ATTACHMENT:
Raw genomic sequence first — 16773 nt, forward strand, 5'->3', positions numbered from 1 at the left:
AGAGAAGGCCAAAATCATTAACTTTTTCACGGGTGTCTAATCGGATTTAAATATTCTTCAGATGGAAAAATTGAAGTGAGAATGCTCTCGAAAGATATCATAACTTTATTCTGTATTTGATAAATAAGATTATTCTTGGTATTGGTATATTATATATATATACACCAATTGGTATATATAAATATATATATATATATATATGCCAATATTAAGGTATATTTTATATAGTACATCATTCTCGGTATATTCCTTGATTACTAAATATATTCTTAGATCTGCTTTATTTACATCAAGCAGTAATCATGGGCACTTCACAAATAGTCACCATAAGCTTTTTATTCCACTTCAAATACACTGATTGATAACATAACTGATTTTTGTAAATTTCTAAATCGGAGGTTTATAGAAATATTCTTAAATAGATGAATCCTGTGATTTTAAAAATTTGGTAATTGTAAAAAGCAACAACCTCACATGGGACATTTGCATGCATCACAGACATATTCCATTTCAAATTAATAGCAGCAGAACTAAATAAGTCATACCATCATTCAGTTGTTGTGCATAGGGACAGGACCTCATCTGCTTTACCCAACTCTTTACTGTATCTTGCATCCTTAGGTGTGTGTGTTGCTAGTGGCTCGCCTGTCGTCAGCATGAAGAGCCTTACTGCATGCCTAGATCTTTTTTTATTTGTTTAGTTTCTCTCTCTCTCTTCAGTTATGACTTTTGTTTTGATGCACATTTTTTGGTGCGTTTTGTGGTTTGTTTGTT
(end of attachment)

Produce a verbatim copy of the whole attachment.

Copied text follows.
Raw genomic sequence first — 16773 nt, forward strand, 5'->3', positions numbered from 1 at the left:
AGAGAAGGCCAAAATCATTAACTTTTTCACGGGTGTCTAATCGGATTTAAATATTCTTCAGATGGAAAAATTGAAGTGAGAATGCTCTCGAAAGATATCATAACTTTATTCTGTATTTGATAAATAAGATTATTCTTGGTATTGGTATATTATATATATATACACCAATTGGTATATATAAATATATATATATATATATATGCCAATATTAAGGTATATTTTATATAGTACATCATTCTCGGTATATTCCTTGATTACTAAATATATTCTTAGATCTGCTTTATTTACATCAAGCAGTAATCATGGGCACTTCACAAATAGTCACCATAAGCTTTTTATTCCACTTCAAATACACTGATTGATAACATAACTGATTTTTGTAAATTTCTAAATCGGAGGTTTATAGAAATATTCTTAAATAGATGAATCCTGTGATTTTAAAAATTTGGTAATTGTAAAAAGCAACAACCTCACATGGGACATTTGCATGCATCACAGACATATTCCATTTCAAATTAATAGCAGCAGAACTAAATAAGTCATACCATCATTCAGTTGTTGTGCATAGGGACAGGACCTCATCTGCTTTACCCAACTCTTTACTGTATCTTGCATCCTTAGGTGTGTGTGTTGCTAGTGGCTCGCCTGTCGTCAGCATGAAGAGCCTTACTGCATGCCTAGATCTTTTTTTATTTGTTTAGTTTCTCTCTCTCTCTTCAGTTATGACTTTTGTTTTGATGCACATTTTTTGGTGCGTTTTGTGGTTTGTTTGTT